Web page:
He needs to stop treating you like mugs!

midseasonsale Fri 19-Oct-12 23:43:49

During November start to openly collect things for your DD - paint for your DD's walls, a lamp in pink, pony posters for the walls, a new purple bed cover etc. Get your DD excited and have a formal date set to paint, decorate and move her in the room. 1st of December? Make sure BIL knows you are doing all this.

AgentZigzag Sat 20-Oct-12 00:16:26

Does he actually know you want him out?

He could be under the illusion he's doing you a favour somehow and is part of the furniture now.

I'd try dropping hints to start with (if you haven't already) and then just ratchet it up ending on a 'You have three weeks [too long?] to get out of my fucking house before I throw you and your belongings out physically'.

He could be using the 'nothing's expected of me' excuse to himself to not strike out on his own. Either that or he's perhaps terrified of going it alone? Fearing he's the same person he was when he was drifting, not realising he can do it if he wants to.

Go in gently, then turn on the dog with a bone stance.

He seems to have done OKish not getting into any more trouble since then, and you must like him a bit to have let it go on for three years. No need to make him feel like shit with the way you do it, enable him rather than force him possibly?

JeezyOrangePips Sat 20-Oct-12 00:28:13

Don't allow him to block the living room. Just say that he has to be up by (say) 8am as it is a family home, and the living room needs to be used.

ratspeaker Sat 20-Oct-12 00:29:43

I've got to ask why you've never asked for rent since he got his job 2 years ago????
Does he pay any expenses toward living with you?

so as to the current situation, have you discussed with your DH the fact your daughter needs her own room?
If so, you need to include BIL in this talk. look at options, have you looked into moving to a larger house so as to accommodate your BIL, of course BIL would have to pay toward this, quote the going rate for room rental in your area.
Then include BIL share of bills inc council tax, tv license, gas , electric, etc

Or
can BIL move into his own flat, would your council help if he was "evicted" by you and DH
Or
can BIL afford a private rental?
Would he need help with references and deposit, can you and your DH provide these?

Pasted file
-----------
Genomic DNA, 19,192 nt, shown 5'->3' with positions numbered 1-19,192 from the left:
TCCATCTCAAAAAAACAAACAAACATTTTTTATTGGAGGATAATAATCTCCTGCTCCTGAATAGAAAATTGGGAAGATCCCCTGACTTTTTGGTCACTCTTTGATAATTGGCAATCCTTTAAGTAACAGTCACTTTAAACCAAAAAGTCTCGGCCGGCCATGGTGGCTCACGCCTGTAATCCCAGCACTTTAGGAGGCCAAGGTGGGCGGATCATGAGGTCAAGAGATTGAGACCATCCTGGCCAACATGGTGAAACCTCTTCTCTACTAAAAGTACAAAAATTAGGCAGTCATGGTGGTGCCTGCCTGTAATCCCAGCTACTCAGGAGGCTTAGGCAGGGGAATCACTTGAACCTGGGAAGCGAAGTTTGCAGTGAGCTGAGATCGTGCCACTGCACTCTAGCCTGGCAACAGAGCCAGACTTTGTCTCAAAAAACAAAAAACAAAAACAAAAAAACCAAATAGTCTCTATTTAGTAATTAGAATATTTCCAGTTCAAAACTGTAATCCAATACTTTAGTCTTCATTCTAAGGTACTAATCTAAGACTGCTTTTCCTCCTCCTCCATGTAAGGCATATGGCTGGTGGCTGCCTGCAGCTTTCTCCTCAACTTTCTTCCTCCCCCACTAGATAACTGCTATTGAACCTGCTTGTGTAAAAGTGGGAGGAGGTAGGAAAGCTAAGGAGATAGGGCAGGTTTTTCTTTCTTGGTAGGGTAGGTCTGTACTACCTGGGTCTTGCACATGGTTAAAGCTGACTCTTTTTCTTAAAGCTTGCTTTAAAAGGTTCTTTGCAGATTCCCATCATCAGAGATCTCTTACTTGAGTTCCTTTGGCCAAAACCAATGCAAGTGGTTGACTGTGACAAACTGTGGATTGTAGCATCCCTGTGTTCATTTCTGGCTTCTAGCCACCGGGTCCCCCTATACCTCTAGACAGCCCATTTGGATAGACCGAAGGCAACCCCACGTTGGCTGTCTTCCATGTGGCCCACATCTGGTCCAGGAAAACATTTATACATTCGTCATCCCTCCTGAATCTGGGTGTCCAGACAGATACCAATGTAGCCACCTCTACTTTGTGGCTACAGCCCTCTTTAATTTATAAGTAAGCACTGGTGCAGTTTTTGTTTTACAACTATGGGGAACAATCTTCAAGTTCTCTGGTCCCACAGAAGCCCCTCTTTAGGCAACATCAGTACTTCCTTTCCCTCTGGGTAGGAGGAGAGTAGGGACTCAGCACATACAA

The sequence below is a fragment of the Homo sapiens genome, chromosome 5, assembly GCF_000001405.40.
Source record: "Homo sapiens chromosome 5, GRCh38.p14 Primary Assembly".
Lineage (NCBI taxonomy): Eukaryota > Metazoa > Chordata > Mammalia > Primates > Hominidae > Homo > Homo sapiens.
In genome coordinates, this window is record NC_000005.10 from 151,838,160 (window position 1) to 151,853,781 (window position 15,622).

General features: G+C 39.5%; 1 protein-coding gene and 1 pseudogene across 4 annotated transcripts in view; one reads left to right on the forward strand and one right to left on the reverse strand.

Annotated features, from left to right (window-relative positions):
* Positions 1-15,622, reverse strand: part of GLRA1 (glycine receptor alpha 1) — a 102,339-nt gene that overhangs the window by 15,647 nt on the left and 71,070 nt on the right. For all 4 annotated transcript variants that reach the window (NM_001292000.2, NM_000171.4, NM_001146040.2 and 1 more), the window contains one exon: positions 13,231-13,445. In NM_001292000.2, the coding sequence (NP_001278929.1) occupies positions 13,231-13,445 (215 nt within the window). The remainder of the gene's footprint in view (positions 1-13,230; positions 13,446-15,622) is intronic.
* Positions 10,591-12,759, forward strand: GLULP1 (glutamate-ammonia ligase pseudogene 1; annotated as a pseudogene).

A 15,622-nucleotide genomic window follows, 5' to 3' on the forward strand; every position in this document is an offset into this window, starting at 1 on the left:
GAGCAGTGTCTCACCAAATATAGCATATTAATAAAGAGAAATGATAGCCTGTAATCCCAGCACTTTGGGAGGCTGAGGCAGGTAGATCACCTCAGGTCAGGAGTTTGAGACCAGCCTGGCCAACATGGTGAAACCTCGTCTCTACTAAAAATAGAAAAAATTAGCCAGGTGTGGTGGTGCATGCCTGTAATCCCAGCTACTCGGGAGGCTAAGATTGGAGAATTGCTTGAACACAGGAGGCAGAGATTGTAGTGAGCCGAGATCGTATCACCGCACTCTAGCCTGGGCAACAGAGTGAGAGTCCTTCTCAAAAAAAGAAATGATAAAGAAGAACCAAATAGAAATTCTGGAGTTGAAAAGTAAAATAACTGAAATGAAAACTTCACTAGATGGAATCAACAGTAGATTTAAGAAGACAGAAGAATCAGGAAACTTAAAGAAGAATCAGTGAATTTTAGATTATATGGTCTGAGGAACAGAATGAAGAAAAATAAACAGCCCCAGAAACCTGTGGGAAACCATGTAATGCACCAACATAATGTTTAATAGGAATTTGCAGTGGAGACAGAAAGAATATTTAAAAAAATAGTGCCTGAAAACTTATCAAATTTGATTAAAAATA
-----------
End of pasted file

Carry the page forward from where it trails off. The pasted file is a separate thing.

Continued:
If you've not discussed this with your DH you really really need to.
now

or
your BIL can swap his room for the bed your daughter has now, BIL is now sharing with his nephews

or
your daughter gets BIL room, BIL sleeps in living room/kitchen/hall/bathroom/cupboard (pick whatever suits -after all your DD is part of the family paying for the house- he really isn't )

ratspeaker Sat 20-Oct-12 00:36:54

Reading the bit about him blocking the living room
Id have Jeremy Vile on full volume from early doors and telling him to budge up on sofa to watch it

Can BIL move into conservatory?

Have you got a shed?...

Alligatorpie Sat 20-Oct-12 05:31:58

I like the idea of telling him that you need to change the sleeping arrangements. He can share with the two younger boys, and dd gets her own room.
I would imagine that would get him out!

Does he at least provide childcare or buy groceries?

Freshbloodletticia Sat 20-Oct-12 07:54:47

Arf at catching you at it in the conservatory. Isn't that like the most exposed room in the house in which to have sex? 'People in glass houses shouldn't...'
I agree with swapping him to the boys' room. That will soon put him off.

pinklady1107 Sat 20-Oct-12 08:19:52

I had this problem with my fil and after a yr discovered I was pg again, so after repeated requests I told my now exdh that unless his dad moved out within a month I would go, bit severe but it worked - he was gone within a month grin

Hope he goes soon xx

FlangelinaBallerina Sat 20-Oct-12 09:21:20

If they're in London and he's 23, the odds of him getting anything not hideous from the local council are very low. They might well accept a duty to accommodate him if he's kicked out, but it won't be pretty. Probably b and b or something shared.

This is not to say OP shouldn't ask him to move btw, it sounds like she has no alternative. Just that everyone involved should be aware of the options. Realistically if he can't stay with them or any other friend or relative, he needs to be looking at private rental options. Unless he's well paid, that's going to be a room in a house share, in the London market. This is likely to require a deposit. OP doesn't mention whether BIL has savings. If he does, great, if he doesn't then some local councils have a scheme you can apply to for money for a deposit on a private rental (anything to get people off the social housing waiting lists. If yours doesn't and he has no money OP, you might end up helping him out with one- probably the easiest thing for your conscience.

Astelia Sat 20-Oct-12 09:42:32

I agree that DH needs to talk to him and give him a deadline about when he should move out so DD can have the room.

In the meantime how about having a family conference about responsibilities and get your DD to talk to DBIL about what he contributes to the family. Does she know you are spending the family cash on him and he is paying nothing? Children like everything to be fair- I suspect she would be horrified. It might shame him into some action.